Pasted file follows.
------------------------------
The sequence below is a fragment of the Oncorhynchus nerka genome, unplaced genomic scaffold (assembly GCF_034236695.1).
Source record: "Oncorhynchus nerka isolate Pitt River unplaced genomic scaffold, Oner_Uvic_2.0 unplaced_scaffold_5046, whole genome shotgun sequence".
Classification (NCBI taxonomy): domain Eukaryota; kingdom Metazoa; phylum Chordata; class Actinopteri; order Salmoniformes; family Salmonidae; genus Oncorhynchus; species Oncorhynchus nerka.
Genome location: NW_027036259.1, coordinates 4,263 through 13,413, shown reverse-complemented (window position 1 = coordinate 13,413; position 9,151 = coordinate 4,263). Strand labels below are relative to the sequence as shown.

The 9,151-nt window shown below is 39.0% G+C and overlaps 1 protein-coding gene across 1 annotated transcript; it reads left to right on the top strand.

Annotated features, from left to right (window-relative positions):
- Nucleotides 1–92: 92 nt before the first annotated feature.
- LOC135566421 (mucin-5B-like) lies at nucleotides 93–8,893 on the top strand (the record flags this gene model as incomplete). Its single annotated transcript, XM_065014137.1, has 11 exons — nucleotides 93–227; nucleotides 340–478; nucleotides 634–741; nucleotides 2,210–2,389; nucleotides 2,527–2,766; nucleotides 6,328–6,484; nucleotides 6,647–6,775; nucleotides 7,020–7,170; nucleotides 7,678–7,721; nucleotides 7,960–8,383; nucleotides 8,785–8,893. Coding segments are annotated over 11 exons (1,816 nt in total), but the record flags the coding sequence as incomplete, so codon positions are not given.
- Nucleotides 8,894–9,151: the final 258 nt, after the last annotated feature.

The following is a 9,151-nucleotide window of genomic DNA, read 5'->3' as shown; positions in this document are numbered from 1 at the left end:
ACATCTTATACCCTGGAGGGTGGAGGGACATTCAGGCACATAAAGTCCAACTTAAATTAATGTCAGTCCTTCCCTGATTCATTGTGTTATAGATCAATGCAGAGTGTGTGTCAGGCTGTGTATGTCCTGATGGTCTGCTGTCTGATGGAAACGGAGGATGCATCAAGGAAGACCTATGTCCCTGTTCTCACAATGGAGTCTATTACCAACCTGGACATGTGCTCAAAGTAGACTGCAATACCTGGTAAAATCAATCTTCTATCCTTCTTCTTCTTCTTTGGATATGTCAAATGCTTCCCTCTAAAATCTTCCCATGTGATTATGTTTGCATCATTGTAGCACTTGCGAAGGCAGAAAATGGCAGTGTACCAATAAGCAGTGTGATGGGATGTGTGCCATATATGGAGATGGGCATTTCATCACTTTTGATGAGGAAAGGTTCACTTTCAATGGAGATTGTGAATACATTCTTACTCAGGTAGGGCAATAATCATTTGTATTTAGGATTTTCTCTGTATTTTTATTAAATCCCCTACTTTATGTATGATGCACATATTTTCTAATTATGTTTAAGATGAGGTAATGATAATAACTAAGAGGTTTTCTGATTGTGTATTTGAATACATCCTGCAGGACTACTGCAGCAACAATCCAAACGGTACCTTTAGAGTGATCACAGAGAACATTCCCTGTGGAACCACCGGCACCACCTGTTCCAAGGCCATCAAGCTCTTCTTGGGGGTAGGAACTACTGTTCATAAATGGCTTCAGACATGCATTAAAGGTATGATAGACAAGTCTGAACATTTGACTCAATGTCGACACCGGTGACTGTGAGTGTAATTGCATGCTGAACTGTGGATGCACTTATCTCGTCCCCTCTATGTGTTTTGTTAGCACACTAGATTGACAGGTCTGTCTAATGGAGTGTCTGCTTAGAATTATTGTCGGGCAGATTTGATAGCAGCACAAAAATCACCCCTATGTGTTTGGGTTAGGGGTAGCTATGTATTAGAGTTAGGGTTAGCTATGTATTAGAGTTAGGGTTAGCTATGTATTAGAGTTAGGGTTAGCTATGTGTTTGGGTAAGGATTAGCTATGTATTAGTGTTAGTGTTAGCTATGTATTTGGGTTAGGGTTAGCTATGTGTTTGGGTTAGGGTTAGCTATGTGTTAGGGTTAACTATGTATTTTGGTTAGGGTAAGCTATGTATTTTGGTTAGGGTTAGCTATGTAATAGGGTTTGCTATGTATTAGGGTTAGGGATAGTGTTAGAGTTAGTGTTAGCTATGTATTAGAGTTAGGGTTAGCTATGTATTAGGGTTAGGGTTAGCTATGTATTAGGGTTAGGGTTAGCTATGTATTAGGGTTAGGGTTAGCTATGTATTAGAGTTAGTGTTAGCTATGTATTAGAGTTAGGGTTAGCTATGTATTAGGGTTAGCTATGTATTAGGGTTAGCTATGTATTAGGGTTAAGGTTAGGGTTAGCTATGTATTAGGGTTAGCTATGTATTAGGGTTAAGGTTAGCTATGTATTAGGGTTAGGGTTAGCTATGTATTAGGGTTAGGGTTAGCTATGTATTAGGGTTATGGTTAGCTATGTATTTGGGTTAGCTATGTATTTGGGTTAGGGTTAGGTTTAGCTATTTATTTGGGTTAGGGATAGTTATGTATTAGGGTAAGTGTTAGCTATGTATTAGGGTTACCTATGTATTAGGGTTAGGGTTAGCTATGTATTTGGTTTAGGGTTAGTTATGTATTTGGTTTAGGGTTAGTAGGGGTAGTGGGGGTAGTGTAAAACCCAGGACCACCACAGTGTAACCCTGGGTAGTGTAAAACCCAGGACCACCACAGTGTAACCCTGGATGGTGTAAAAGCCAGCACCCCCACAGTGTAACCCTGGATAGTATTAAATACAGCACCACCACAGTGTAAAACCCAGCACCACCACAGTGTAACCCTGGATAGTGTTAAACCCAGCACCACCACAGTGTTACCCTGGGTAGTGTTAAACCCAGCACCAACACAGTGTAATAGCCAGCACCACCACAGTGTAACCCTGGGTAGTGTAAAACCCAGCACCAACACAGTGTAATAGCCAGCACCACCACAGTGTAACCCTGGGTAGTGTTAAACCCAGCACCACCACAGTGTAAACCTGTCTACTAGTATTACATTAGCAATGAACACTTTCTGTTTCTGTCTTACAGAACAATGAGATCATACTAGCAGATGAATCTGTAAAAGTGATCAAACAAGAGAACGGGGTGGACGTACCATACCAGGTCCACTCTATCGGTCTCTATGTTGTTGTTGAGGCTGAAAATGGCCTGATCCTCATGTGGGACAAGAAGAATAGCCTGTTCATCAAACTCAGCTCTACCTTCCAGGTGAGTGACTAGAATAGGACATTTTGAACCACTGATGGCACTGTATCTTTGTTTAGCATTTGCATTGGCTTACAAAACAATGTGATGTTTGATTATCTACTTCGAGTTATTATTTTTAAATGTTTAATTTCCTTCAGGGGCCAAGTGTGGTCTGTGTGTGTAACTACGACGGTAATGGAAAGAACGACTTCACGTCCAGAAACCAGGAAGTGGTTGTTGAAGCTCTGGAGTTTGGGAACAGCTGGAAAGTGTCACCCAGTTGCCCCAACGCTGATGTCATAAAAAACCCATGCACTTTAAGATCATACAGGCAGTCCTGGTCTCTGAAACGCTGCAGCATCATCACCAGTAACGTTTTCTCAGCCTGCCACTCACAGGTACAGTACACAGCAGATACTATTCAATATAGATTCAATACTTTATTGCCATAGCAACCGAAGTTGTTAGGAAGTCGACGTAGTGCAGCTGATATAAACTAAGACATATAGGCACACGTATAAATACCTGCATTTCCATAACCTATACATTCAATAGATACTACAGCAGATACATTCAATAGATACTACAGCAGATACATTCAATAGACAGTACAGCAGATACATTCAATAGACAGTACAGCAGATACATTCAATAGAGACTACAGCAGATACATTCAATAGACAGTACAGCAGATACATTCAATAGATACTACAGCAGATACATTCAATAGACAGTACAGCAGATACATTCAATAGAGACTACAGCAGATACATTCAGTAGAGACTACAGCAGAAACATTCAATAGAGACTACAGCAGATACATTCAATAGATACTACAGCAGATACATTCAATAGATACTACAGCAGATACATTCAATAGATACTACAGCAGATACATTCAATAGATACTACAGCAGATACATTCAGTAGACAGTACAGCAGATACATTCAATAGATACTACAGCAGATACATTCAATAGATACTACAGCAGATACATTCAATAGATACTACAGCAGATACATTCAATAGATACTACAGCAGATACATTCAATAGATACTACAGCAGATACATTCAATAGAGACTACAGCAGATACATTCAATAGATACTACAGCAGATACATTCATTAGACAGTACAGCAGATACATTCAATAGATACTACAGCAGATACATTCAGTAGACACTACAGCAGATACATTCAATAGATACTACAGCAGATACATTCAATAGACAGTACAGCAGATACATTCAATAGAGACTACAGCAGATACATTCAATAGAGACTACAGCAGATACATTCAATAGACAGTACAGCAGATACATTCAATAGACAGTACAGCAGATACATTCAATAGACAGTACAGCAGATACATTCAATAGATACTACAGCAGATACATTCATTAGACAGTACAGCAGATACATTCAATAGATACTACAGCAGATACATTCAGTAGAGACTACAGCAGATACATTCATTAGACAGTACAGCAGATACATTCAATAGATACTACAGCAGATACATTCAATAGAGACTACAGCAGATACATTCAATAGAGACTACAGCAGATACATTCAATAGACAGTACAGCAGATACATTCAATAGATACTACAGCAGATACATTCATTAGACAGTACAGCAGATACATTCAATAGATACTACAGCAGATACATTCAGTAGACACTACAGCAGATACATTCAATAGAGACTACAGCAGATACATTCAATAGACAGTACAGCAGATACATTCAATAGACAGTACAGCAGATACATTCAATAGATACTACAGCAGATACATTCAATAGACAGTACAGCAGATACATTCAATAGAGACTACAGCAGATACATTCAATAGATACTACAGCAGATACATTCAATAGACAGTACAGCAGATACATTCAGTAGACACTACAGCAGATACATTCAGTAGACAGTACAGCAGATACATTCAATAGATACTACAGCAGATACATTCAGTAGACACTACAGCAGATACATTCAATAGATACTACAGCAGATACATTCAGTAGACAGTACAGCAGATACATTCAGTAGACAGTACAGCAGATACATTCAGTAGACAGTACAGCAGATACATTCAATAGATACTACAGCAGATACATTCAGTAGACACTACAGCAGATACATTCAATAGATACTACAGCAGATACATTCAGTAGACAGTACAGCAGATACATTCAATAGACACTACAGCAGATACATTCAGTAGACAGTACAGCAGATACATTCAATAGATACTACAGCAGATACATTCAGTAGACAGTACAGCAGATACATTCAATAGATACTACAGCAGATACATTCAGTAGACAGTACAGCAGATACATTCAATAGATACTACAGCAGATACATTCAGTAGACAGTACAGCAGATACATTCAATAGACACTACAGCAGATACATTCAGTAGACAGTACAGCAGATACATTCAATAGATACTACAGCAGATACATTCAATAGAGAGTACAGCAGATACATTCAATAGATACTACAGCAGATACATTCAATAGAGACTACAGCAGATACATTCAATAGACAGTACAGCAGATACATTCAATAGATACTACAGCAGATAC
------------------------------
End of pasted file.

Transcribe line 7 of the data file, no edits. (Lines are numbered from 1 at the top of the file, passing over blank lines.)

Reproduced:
- Nucleotides 1–92: 92 nt before the first annotated feature.